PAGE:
Clarence River Fishermen’s Co-operative general manager Danielle Adams. Photo: Tim Howard
Clarence River Fishermen’s Co-operative general manager Danielle Adams. Photo: Tim Howard

Co-op warns of health threat from imported fish

CLARENCE River fishing industry figures say lack of adequate regulation for imported seafood may lead to outbreaks of food poisoning similar to the Nanna's frozen berries hepatitis A scare.

The general manager of the Clarence River Fishermen's Co-operative, Danielle Adams, said the risk of disease might arise in imported seafood, which made up about 85% of the sales in New South Wales.

Ms Adams said imported seafood was not subject to the same regulations and quality control as the local catch.

She said this had two effects.

First, the local industry could not compete on price with cheap imports, and second, there was always the risk of contaminated food hitting the supermarket shelves.

The co-op's fishing and marketing manager, Garry Anderson, said Australia had experienced contaminated fish.

"We had the tainted tuna in Sydney and just last night six people at a function in Brisbane were hospitalised with food poisoning from prawns, it appears," he said.

But it was the lack of a level playing field that most worried Ms Adams, who said its effects were also linked to the reform of the fishing industry.

"On the one hand we have NSW Primary Industries Minister Katrina Hodgkinson saying she wants to see less imported seafood on shelves, and yet the proposed reforms are shrinking the industry," Ms Adams said.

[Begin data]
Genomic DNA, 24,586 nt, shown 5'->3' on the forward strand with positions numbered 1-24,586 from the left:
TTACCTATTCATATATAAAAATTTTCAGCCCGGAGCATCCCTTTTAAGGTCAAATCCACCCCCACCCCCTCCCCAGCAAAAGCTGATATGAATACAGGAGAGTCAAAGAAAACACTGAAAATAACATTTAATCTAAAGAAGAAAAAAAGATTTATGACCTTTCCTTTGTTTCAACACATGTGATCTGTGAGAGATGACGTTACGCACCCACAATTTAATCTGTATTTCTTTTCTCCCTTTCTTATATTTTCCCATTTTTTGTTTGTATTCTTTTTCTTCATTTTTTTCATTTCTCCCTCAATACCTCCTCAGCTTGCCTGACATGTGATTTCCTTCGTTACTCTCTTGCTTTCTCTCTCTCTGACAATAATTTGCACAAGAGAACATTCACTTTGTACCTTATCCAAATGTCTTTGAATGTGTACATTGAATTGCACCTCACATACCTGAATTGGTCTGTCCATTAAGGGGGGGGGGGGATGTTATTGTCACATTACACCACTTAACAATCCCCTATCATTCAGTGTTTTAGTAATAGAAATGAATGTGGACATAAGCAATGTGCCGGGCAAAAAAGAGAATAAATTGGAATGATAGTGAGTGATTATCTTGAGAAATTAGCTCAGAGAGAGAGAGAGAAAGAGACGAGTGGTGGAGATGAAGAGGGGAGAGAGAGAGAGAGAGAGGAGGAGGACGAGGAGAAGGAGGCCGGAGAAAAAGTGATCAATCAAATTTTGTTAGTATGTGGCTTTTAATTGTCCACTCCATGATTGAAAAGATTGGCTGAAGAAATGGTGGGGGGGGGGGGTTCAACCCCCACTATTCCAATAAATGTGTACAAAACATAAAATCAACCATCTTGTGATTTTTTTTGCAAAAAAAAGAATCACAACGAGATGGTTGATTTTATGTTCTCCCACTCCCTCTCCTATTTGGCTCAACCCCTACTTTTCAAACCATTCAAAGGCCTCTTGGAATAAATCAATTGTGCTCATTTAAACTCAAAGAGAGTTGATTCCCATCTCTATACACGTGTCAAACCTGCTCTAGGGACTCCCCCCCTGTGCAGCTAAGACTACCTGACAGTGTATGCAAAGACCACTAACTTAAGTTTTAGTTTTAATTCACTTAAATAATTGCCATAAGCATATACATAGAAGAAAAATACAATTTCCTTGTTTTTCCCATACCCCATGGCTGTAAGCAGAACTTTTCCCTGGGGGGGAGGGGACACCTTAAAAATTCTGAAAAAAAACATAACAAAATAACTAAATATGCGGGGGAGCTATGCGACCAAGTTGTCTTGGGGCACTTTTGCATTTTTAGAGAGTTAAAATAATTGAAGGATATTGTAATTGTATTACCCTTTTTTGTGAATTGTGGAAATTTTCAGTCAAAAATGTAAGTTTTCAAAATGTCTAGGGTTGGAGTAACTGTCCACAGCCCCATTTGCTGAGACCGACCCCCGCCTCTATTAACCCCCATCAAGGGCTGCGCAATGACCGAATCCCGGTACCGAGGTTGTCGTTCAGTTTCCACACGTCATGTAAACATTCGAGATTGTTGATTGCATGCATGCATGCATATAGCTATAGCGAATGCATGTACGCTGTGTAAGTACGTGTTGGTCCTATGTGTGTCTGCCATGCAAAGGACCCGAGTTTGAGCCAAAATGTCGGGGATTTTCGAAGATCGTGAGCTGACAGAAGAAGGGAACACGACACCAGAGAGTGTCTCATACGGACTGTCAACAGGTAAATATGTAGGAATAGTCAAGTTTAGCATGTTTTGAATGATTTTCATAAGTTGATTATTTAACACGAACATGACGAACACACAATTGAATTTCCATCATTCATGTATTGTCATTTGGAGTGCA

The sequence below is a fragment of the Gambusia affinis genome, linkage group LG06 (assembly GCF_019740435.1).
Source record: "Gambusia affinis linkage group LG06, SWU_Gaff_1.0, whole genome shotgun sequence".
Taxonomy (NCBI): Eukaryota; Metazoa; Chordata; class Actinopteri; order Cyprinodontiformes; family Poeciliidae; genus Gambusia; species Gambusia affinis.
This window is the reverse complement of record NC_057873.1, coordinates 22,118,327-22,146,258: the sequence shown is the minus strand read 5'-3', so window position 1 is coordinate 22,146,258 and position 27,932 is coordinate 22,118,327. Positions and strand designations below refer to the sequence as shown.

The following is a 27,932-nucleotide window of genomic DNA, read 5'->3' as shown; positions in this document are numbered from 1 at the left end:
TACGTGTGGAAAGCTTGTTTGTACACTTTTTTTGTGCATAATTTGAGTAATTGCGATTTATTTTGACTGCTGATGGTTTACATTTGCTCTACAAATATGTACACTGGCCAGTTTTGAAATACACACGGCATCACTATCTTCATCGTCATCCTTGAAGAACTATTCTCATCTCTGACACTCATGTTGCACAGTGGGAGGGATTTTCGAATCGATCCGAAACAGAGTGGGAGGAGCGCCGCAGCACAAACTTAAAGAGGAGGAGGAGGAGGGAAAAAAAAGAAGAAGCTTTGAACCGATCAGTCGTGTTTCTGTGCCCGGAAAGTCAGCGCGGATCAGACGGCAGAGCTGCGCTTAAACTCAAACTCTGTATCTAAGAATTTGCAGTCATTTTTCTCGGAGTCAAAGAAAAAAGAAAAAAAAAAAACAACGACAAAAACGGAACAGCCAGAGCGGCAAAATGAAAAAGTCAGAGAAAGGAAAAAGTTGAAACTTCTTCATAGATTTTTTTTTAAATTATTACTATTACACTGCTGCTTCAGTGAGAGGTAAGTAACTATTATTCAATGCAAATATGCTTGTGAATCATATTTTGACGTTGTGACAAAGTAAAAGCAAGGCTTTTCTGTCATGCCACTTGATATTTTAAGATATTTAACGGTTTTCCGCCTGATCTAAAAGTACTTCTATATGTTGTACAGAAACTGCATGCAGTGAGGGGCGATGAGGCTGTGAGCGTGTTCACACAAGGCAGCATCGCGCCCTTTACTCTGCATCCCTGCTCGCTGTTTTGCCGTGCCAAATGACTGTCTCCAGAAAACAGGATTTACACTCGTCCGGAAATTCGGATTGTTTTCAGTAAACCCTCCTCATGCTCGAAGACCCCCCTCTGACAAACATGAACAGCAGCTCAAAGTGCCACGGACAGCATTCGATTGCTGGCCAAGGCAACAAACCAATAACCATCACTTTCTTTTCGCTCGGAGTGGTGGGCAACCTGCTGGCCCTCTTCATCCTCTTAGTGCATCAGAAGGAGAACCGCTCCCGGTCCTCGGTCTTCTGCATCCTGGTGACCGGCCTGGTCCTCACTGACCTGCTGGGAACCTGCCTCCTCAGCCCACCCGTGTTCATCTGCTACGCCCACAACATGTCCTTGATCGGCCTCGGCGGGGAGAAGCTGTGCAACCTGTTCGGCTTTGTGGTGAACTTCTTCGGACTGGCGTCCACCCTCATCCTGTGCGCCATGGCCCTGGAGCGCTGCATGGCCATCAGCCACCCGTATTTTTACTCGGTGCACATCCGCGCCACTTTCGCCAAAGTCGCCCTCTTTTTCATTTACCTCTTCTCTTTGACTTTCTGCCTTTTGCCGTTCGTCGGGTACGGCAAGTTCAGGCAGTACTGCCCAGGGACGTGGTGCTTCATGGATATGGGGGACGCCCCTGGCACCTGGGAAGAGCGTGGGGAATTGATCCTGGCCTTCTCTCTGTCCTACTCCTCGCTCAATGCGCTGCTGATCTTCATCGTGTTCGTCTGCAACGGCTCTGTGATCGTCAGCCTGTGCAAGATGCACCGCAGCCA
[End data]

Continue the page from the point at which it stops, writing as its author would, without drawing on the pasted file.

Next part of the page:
"Last year all the fisheries from border to border rejected the proposed reforms and were asked to come back to the government with their submissions. So far we've yet to receive the results of the submissions back from the government. That was due for public release late last year."

She said the local industry was worried the announcement of the reforms had elements the government did not want released before the March 28 state election.

Mr Anderson said over the past 10 years the local industry had shrunk from 70 boats fishing offshore to about 20, with that decline mostly attributed to natural attrition as some exited the industry.

He said the result had been a drop in the amount of fish processed at the co-op.

Despite this the co-operative had made a small profit after years of losses.

Ms Adams said the other issue facing the industry was attacks by recreational anglers, who were becoming more organised (see breakout story).



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